Nuances of JAX-RS client side async callback

Going async with JAX-RS

JAX-RS provides client side asynchronous behavior to complement its server side counterpart. It’s powered by the AysncInvoker interface – the best part if that you do not need to get hold of it explicitly. The fluent JAX-RS client API makes it available by including the async() call in your builder calls

e.g. ClientBuilder.newClient().target(“”).request().async().get

Like every other asynchronous offering, the JAX-RS client API offers you a couple of options to manage async calls

  • DIY (do-it-yourself) – get back a Future instance and work with it to track the result
  • Declarative callbacks – let the API know what you want it to do in case of a success or failure

Declarative callbacks

A callback is required to implement the InvocationCallback interface. It defines two methods

  • completed: gets called when an invocation successfully finishes. The result response is passed as a parameter to the callback method.
  • failed: it is invoked in case of a failure

Here is an example

There is more to failure scenarios than meets the eye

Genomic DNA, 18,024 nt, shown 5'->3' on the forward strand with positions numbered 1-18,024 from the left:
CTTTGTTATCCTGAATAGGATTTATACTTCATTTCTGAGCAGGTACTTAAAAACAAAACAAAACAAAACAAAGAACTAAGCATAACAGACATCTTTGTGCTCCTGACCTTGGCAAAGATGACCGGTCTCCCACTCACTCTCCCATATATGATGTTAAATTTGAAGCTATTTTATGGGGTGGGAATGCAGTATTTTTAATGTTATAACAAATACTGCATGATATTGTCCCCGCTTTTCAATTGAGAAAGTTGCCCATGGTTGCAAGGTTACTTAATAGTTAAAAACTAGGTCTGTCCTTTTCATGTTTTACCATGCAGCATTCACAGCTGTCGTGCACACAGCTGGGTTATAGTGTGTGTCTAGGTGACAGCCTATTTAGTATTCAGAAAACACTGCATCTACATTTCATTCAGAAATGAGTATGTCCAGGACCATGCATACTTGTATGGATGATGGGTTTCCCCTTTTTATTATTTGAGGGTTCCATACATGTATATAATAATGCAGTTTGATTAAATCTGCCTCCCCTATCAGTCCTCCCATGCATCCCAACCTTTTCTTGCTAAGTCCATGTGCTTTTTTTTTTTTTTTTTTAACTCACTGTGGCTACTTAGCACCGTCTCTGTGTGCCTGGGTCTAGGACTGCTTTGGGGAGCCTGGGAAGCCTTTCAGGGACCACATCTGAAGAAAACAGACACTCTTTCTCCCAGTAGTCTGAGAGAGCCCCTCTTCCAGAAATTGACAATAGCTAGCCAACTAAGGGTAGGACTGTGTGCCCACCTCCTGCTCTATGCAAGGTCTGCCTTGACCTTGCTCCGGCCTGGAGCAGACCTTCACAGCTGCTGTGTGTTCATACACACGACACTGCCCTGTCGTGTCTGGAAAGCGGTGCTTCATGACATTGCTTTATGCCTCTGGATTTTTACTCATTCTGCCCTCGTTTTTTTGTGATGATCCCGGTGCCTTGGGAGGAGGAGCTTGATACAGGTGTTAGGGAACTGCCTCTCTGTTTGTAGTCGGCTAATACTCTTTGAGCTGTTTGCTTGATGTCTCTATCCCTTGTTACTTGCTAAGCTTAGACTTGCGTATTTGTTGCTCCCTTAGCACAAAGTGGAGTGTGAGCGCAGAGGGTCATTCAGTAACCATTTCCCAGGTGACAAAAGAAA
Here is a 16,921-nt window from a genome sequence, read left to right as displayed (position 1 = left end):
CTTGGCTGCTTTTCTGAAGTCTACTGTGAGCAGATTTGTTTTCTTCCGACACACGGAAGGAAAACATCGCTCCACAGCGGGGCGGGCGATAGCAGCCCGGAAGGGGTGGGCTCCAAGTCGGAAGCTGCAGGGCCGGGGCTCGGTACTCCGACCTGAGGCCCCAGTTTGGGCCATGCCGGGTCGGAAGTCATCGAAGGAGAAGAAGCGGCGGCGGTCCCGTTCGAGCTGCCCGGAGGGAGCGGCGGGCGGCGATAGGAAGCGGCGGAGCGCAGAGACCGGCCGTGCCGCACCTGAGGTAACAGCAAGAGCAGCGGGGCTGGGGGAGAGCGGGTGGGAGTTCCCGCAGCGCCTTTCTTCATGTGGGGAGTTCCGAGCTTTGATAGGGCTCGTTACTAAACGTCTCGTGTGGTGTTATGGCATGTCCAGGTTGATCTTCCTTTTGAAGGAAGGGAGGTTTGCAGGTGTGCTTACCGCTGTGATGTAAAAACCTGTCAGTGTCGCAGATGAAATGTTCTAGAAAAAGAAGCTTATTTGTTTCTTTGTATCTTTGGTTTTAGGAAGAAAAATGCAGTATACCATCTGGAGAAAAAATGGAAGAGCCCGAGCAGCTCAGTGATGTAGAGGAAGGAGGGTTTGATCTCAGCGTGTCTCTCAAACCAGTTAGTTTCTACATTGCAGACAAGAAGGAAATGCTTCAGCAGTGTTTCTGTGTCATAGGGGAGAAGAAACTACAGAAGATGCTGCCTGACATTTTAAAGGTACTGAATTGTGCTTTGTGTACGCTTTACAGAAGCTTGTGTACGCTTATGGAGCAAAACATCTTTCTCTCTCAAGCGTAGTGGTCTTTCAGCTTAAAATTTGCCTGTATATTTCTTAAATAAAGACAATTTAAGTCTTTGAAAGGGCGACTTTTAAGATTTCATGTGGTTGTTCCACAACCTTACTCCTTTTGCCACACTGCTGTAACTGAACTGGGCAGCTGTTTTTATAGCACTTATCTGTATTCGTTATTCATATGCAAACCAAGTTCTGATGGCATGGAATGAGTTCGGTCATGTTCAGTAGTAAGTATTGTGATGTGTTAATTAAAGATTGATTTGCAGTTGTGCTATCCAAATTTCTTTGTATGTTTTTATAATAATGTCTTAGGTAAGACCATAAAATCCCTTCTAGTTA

The invocation of the failed method happens only in case of a failure – no doubts there. But there is a caveat – the criteria is based on the generic entity type (Java class type to be specific) of the response from the server.

Here is an example for the normal scenario

When the response type is anything other than

In case of a server side error (e.g. HTTP 404), the failed method is invoked

What if the generic type if

In such scenario, the completed method is invoked – that’s the catch! You can always investigate the actual HTTP response by calling the getStatus method (as demonstrated in the below example)

At the outset, it might look odd ….

but think about it – you were expecting a response from the service and you did get one (it does not matter if it was success/failure). From the framework’s perspective, only if the API call to the endpoint failed to go through i.e. there was a client side error during invocation, should the failed method should be called. This is an important distinction/caveat which one should make a note of…

Further reading


About Abhishek

Loves Go, NoSQL DBs and messaging systems
This entry was posted in Java, Java EE and tagged , , , . Bookmark the permalink.

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